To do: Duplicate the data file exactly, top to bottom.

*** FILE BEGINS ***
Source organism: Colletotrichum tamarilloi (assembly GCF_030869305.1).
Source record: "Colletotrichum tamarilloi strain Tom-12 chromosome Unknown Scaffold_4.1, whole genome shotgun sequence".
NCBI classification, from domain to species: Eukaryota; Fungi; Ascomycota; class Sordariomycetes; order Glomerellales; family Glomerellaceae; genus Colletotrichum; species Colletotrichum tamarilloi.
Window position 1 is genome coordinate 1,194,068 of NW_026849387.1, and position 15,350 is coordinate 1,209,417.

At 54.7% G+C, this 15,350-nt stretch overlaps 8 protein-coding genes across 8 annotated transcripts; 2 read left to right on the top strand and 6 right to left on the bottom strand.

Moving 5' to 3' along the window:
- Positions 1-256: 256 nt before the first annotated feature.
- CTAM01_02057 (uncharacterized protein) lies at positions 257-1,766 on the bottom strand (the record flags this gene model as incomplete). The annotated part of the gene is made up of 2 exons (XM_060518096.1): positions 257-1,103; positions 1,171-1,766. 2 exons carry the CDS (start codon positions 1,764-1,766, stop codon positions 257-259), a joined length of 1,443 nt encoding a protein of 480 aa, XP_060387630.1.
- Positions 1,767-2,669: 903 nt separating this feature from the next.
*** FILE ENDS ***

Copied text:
Source organism: Colletotrichum tamarilloi (assembly GCF_030869305.1).
Source record: "Colletotrichum tamarilloi strain Tom-12 chromosome Unknown Scaffold_4.1, whole genome shotgun sequence".
NCBI classification, from domain to species: Eukaryota; Fungi; Ascomycota; class Sordariomycetes; order Glomerellales; family Glomerellaceae; genus Colletotrichum; species Colletotrichum tamarilloi.
Window position 1 is genome coordinate 1,194,068 of NW_026849387.1, and position 15,350 is coordinate 1,209,417.

At 54.7% G+C, this 15,350-nt stretch overlaps 8 protein-coding genes across 8 annotated transcripts; 2 read left to right on the top strand and 6 right to left on the bottom strand.

Moving 5' to 3' along the window:
- Positions 1-256: 256 nt before the first annotated feature.
- CTAM01_02057 (uncharacterized protein) lies at positions 257-1,766 on the bottom strand (the record flags this gene model as incomplete). The annotated part of the gene is made up of 2 exons (XM_060518096.1): positions 257-1,103; positions 1,171-1,766. 2 exons carry the CDS (start codon positions 1,764-1,766, stop codon positions 257-259), a joined length of 1,443 nt encoding a protein of 480 aa, XP_060387630.1.
- Positions 1,767-2,669: 903 nt separating this feature from the next.